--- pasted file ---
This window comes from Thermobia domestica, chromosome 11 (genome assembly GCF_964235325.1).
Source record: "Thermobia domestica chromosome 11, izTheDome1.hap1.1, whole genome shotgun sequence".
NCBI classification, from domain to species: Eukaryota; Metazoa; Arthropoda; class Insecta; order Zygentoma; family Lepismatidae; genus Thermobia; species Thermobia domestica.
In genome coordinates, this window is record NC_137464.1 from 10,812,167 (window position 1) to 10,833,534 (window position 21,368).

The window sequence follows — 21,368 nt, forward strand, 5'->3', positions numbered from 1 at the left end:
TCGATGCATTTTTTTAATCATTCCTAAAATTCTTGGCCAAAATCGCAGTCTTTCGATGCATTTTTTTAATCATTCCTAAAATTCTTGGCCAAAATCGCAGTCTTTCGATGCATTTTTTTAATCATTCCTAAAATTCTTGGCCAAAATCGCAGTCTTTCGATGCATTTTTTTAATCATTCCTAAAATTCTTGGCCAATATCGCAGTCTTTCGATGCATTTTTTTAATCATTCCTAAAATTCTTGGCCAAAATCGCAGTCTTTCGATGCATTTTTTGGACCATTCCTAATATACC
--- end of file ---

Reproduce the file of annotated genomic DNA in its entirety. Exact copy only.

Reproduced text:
This window comes from Thermobia domestica, chromosome 11 (genome assembly GCF_964235325.1).
Source record: "Thermobia domestica chromosome 11, izTheDome1.hap1.1, whole genome shotgun sequence".
NCBI classification, from domain to species: Eukaryota; Metazoa; Arthropoda; class Insecta; order Zygentoma; family Lepismatidae; genus Thermobia; species Thermobia domestica.
In genome coordinates, this window is record NC_137464.1 from 10,812,167 (window position 1) to 10,833,534 (window position 21,368).

The window sequence follows — 21,368 nt, forward strand, 5'->3', positions numbered from 1 at the left end:
TCGATGCATTTTTTTAATCATTCCTAAAATTCTTGGCCAAAATCGCAGTCTTTCGATGCATTTTTTTAATCATTCCTAAAATTCTTGGCCAAAATCGCAGTCTTTCGATGCATTTTTTTAATCATTCCTAAAATTCTTGGCCAAAATCGCAGTCTTTCGATGCATTTTTTTAATCATTCCTAAAATTCTTGGCCAATATCGCAGTCTTTCGATGCATTTTTTTAATCATTCCTAAAATTCTTGGCCAAAATCGCAGTCTTTCGATGCATTTTTTGGACCATTCCTAATATACC